Bevel-Edge Inlay

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This article is from Issue 94 of Woodcraft Magazine.

Prettify and personalize your projects 

By Michael Kehs

Everyone loves a project that has been personalized for them. Inlay provides a beautiful way to reflect someone’s interests or personality, and it doesn’t have to be complicated or expensive. Using a simple butterfly design as an example, I’ll show you how you can augment just about any project with tools you probably already have. (See page 50 for the table that displays this butterfly.) As for the materials, it’s not likely you’ll have to buy any, as you have here an opportunity to finally use some of those small scraps of precious wood you’ve been so jealously hoarding.

The sweet thing about the beveled-edge technique I’ll show you is that it allows you to finesse the fit, creeping up on a perfectly sized recess to ensure near-gapless results. Beveling the perimeter of the inlay material causes it to effectively wedge into its recess in the same manner that a tapered cork snugs itself into a bottle opening. Also, the relatively thick inlay material will stand up to abuse much better than thin veneers. If this is your first time making and installing inlay, not to worry. This butterfly motif is simple enough to guarantee success at first try, while introducing you to the basic techniques that will allow you to expand your design repertoire going forward.

Order of work

  • Saw the design profile
  • Trace profile onto surface
  • Rout recess in surface
  • Glue inlay into recess
  • Level inlay to surface

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Construct the inlay assembly

For this simple 3-piece design, it makes sense to glue the parts together before inlaying them as a whole. When cutting out the parts with a scrollsaw, keep in mind that the mating edges where the wings connect to the body must be cut at 90° for good gluing contact. All of the other edges constitute the perimeter of the assembled piece, and should be beveled at a 3° angle. 

After printing out the pattern, mill blanks of your selected wood species to a little over 1/8" thick. Stack the blanks, attach the pattern, and then cut out the parts as shown. (I use a 28 tpi blade.) Separate the pieces (drizzling denatured alcohol between them to soften the tape, if necessary) and mark the top face of each. Then assemble the reconstituted parts as shown to complete your inlay assembly.

Blanks at the ready. After milling the inlay blanks (here, sycamore for the wings, and walnut for the body), tape them in a stack with the pattern glued to the top piece. Stack-cutting a design like this will actually yield two sets of parts, with the woods reversed for the second assembly.
Saw seams square. Set the scrollsaw table at 90° to the blade when separating the discrete sections of a design, such as the butterfly body and wings here, which will be glued together as a unit before inlaying the assembly.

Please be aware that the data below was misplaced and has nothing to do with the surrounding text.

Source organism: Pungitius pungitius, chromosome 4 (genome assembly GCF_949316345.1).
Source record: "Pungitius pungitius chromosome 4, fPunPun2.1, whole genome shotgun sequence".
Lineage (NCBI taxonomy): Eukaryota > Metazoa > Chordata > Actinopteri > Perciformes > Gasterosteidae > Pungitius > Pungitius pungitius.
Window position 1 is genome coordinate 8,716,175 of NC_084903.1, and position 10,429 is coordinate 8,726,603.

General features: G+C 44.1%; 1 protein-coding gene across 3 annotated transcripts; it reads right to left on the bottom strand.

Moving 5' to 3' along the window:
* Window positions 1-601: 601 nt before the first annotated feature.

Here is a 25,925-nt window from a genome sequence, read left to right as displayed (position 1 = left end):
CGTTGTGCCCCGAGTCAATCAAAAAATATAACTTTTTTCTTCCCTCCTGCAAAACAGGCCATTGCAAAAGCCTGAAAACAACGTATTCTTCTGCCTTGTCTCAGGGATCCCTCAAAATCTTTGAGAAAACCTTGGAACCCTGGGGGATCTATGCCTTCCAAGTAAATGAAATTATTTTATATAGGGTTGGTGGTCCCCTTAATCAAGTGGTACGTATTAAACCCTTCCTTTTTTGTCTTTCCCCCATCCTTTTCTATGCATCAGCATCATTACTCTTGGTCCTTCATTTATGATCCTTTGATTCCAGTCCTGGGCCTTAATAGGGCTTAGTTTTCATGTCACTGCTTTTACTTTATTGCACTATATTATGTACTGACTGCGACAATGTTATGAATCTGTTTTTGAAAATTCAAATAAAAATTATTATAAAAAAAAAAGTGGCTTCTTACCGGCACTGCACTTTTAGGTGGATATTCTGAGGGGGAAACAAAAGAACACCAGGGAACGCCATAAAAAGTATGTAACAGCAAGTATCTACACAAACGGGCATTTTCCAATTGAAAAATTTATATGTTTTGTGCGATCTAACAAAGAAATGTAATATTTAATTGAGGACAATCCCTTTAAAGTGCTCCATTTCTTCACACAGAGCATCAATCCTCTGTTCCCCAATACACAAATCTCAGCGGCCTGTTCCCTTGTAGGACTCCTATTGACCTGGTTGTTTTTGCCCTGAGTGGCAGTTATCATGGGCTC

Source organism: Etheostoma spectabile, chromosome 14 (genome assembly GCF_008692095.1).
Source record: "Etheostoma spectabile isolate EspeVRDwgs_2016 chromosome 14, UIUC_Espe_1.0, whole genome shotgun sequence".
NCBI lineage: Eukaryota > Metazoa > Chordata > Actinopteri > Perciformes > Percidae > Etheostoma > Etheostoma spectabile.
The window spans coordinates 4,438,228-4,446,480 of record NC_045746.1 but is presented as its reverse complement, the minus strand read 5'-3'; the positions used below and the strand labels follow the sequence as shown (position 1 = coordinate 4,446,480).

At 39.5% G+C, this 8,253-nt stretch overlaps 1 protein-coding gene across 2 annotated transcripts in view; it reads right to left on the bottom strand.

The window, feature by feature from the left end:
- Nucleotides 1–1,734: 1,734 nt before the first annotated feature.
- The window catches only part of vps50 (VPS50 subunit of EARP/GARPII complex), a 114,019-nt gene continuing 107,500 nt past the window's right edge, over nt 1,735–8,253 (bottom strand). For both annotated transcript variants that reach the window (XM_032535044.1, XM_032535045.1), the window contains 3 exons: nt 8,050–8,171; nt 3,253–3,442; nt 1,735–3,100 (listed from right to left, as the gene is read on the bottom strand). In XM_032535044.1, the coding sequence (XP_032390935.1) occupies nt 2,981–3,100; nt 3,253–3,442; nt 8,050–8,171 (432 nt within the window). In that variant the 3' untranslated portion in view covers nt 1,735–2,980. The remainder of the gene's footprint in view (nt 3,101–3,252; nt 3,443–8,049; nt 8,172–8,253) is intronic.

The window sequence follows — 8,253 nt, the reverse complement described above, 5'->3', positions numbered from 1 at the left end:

Bevel the perimeter. Saw all perimeter edges with the scrollsaw table tilted 3° downward to the right, keeping the workpiece oriented to the right side of the blade as you cut. This creates a beveled edge at the design perimeter.
Taped and ready for glue. After separating the stacked sawn parts, place the body between the wings, and tape the parts together across the top faces. Prime the mating edges with diluted glue (50% H²O), then lay the assembly on a dowel with the joints open for 45 minutes. Afterward, apply full-strength glue and lay the assembly flat to dry. 

Recess, inset, and level to finish up

Place the assembled inlay top-side-up on your target surface, and use a very sharp pencil to trace around the perimeter. Outfit a small router with a 1/8"-diameter down-cut spiral bit, and set the cutting depth to 1/32" less than the inlay thickness. Then rout out the recess. Test-fit the inlay in the recess, using graphite as shown to indicate any areas that may need further cutting. Ever so slightly re-rout these areas until the inlay fully seats in the recess. Glue the inlay in place, and trim it flush to the surface. Then fill any gaps with a mixture of fine sanding dust and CA glue, sanding the excess away after the glue dries. When bridging two different woods, use dust from the darker wood, which will make the filler less noticable. 

Adjust for a shy cut. To set the cutting depth of the recess, unplug the tool, lay the butterfly on the base of an upended trim router, and adjust the bit to project 1⁄32" shy of the piece’s thickness. 
Cutting up at recess. To rout the recess, first hog out the majority of the waste, staying a safe distance from your layout lines. Then blow out the chips and rout as close as possible to your perimeter without broaching the pencil lines. As when sawing, good light, a magnifying visor, and a steady hand all contribute to accurate work. 

Getting tight with graphite. Rub a soft-lead pencil around the perimeter of the inlay (above). Then press the piece into the recess. The graphite will transfer to any areas that still need a bit of trimming, as noted at right. Press the tip of a craft knife into the edge of the inlay to lift it.

Flush with success. After gluing and clamping the inlay in place, trim everything flush to the surface using a plane or scraper and sandpaper. 

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  • JP
    Thank you for this article. After a recent visit to the Stickley Museum here in New Jersey, my wife and I will be building a long-needed headboard in the Craftsman style, and plan to try inlays to add visual interest.

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